In a series of clashes the Germans inflicted heavy damage on the 4th Flotilla, but instead of rushing to their aid, the 13th Flotilla, which was next in line, believed they were the target of the gunfire, and that there were friendly ships between them and the Germans preventing a torpedo attack. The flotilla leader Captain Farie ordered the flotilla to turn away to the east to get out of range, but he failed to signal the move, so only two of the flotilla followed him. His move also forced the 9th and 10th Flotillas and the 12th Flotilla to turn to port to get out of the way. As a result the British destroyers were no longer in the correct place when the High Seas Fleet passed behind the Grand Fleet. As a result the Germans were able to move past almost without being detected and the one clash that did occur was with two cruisers so didn’t cause any alarm.  The Menace and Nonsuch from the 12th Flotilla clashed with the German cruisers Frankfurtand Pillau and were lucky to escape. The Menace was almost rammed. The Nonsuch attempted to attack the cruisers, but was then forced to make off to the east at top speed, and didn’t rejoin her flotilla during the rest of the battle.

In the aftermath of the battle the Nonsuch found the crippled destroyer Acasta, and took her under tow. She towed the Acasta until the evening of 1 June when a trawler unit and tugs took over. The Nonsuch and Acasta reached Aberdeen around 9pm on 2 June.


In January 1917 Commodore Tyrwhitt at Harwich was ordered to send eight of his destroyer to Dunkirk to help protect against any German raids. To replace them the Grenville and eight destroyers from the Grand Fleet (Morning Star, Moon, Musketeer, Mandate, Opal, Nonsuch, Napier and Strongbow) were sent to Harwich arriving on 19 January. They almost immediately took part in a large minesweeping operation on the Swarte Bank (to the north-east of Lowestoft). After this operation Tyrwhitt was told he could keep the destroyers for the time being.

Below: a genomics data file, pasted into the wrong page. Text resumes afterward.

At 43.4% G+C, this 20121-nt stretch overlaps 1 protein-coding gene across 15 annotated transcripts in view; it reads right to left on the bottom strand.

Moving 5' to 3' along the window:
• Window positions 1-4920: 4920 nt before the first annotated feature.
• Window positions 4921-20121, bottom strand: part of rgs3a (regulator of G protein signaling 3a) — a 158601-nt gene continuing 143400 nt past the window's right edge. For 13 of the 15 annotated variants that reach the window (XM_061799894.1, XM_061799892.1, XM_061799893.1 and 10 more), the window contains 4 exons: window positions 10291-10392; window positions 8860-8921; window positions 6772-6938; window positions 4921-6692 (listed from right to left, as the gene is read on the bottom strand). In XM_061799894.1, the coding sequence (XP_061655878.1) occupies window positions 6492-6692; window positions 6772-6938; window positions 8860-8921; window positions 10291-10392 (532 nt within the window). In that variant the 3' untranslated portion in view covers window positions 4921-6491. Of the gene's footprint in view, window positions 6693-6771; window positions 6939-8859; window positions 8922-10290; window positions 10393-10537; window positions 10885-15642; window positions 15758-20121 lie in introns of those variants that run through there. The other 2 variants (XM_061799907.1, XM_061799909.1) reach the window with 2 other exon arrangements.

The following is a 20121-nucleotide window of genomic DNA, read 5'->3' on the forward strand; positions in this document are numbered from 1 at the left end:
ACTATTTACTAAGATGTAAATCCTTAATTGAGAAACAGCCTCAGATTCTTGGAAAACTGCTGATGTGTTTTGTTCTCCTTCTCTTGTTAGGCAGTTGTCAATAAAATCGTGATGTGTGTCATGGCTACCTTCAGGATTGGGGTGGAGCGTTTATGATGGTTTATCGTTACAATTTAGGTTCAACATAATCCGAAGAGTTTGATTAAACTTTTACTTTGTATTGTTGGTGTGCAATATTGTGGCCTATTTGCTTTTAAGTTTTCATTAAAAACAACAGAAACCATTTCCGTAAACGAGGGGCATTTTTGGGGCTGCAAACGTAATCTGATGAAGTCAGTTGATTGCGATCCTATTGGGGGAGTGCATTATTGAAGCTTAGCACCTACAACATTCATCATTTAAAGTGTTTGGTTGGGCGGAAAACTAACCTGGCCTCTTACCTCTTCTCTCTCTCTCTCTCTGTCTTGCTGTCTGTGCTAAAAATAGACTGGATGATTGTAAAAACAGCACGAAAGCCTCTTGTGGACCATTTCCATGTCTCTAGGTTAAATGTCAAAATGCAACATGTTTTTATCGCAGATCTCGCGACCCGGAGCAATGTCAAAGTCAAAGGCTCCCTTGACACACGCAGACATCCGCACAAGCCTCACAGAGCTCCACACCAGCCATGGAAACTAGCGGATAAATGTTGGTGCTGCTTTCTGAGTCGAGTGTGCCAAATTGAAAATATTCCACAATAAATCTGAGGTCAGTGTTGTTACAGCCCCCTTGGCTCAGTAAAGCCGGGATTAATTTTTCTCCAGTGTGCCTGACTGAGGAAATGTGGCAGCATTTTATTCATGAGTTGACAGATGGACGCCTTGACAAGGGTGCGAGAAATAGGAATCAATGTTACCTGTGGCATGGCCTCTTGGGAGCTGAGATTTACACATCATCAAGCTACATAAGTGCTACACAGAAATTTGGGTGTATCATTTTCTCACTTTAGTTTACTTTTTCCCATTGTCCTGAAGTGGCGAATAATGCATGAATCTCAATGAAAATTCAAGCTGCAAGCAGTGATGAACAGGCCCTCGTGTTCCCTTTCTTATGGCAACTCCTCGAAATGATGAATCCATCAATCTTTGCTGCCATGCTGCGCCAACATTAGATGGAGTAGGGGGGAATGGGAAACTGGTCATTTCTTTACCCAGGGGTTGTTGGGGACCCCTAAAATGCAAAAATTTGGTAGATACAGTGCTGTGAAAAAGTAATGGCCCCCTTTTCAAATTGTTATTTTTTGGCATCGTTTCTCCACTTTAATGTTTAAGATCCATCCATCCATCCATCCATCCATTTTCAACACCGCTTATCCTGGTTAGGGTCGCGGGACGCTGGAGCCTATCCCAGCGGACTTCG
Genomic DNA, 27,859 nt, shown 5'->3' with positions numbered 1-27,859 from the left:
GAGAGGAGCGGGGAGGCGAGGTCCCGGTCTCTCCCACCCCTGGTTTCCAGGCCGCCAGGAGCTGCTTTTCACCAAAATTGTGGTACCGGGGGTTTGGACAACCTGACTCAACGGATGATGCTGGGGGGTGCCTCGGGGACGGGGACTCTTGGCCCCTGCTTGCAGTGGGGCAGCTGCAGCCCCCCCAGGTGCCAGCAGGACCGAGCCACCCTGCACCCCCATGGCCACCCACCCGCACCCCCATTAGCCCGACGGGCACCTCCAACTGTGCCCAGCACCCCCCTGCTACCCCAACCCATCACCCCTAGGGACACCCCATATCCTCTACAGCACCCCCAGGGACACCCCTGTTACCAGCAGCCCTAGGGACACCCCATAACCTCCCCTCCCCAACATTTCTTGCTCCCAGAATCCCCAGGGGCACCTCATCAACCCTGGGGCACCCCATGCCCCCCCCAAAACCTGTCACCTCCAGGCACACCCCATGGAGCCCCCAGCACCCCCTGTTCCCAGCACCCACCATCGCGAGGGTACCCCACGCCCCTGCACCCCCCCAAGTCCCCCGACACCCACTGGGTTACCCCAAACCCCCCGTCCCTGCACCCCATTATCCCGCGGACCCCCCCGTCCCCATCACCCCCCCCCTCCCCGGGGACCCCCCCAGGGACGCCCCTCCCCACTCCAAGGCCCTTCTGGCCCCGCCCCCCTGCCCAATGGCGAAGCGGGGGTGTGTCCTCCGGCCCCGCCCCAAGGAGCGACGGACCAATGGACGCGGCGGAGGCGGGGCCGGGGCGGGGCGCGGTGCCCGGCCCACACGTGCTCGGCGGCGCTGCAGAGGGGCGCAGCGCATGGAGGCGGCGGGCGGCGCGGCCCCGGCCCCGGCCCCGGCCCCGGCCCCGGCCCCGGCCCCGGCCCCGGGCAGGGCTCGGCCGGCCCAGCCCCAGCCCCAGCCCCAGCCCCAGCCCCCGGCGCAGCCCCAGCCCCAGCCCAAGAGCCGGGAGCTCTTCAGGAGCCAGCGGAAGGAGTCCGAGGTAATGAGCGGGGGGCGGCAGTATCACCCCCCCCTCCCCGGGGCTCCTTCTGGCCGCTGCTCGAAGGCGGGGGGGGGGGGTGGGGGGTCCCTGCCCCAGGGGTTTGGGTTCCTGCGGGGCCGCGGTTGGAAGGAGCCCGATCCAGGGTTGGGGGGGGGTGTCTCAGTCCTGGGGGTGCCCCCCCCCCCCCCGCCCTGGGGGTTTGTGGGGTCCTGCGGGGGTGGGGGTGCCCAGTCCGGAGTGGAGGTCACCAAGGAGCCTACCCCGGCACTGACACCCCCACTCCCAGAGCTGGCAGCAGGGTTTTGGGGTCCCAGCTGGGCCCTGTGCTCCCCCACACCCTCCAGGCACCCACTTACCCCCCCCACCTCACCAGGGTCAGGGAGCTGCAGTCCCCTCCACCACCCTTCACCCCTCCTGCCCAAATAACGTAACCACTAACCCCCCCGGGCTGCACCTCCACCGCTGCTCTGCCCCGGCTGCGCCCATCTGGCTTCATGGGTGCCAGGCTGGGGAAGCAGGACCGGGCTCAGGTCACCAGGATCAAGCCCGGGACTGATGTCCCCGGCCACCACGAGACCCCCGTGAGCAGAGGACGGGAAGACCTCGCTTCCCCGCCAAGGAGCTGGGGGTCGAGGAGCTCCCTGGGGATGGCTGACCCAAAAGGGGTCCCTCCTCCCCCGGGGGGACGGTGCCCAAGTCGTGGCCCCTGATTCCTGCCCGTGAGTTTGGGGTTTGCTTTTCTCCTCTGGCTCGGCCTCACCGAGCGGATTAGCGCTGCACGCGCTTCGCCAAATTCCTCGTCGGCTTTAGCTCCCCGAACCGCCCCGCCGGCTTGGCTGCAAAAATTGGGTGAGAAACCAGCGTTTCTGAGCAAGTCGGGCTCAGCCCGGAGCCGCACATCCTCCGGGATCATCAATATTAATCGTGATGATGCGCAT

On 16 February 1917 the Nonsuch ran aground in the Clyde.

The Nonsuch was one of the destroyers that screened the 1st Battle Squadron during the action in the Heligoland Bight on 17 November 1917. However that part of the British fleet never got into action.


On 16 January 1918 the Nonsuch and the collier Tonbridge collided inside the Switha boom at Scapa Flow.

From August 1918 to December 1918 she served with the 3rd Destroyer Flotilla of the Grand Fleet.

On 6 November 1918 the Nonsuch damaged the SS Roman by passing her at an excessive speed in Loch Long.

The 3rd Flotilla took part in the surrender of the German High Seas Fleet on 21 November 1918.

In December 1919 she was in the charge of a Care and Maintenance Party at Devonport.

She was sold to be broken up in May 1921

The Nonsuch was awarded a battle honour for Jutland.

Service Record
March 1916-July 1918: 12th Destroyer Flotilla, Grand Fleet
August 1918-December 1918: 3rd Destroyer Flotilla, Grand Fleet

May-June 1916: Lt. Commander N.I.N. Lyon

Displacement (standard)

1,025t (Admiralty design)
985t (Thornycroft)
895t (Yarrow)

Displacement (loaded)


Top Speed

34 knots


3-shaft Brown-Curtis or Parsons turbines
3 Yarrow boilers




273ft 4in (Admiralty)
274ft 3in (Thornycroft)
270ft 6in (Yarrow)


26ft 8ft (Admiralty)
27ft 3in (Thornycroft)
24ft 7.5in (Yarrow)


Three 4in/ 45cal QF Mk IV
Two 1-pounder pom pom
One 2-pounder pom pom
Four 21-in torpedo tubes

Crew complement


Laid down

January 1915


8 December 1915


March 1916

Sold for break up

May 1921

British Destroyers From Earliest Days to the Second World War, Norman Friedman. A very detailed look at the design of British destroyers from their earliest roots as torpedo boat destroyers, though the First World War and up to the start of the Second World War, supported by vast numbers of plans and well chosen photographs [read full review]
cover cover cover

Books on the First World War | Subject Index: First World War

How to cite this article: Rickard, J (5 December 2023), HMS Nonsuch (1915) ,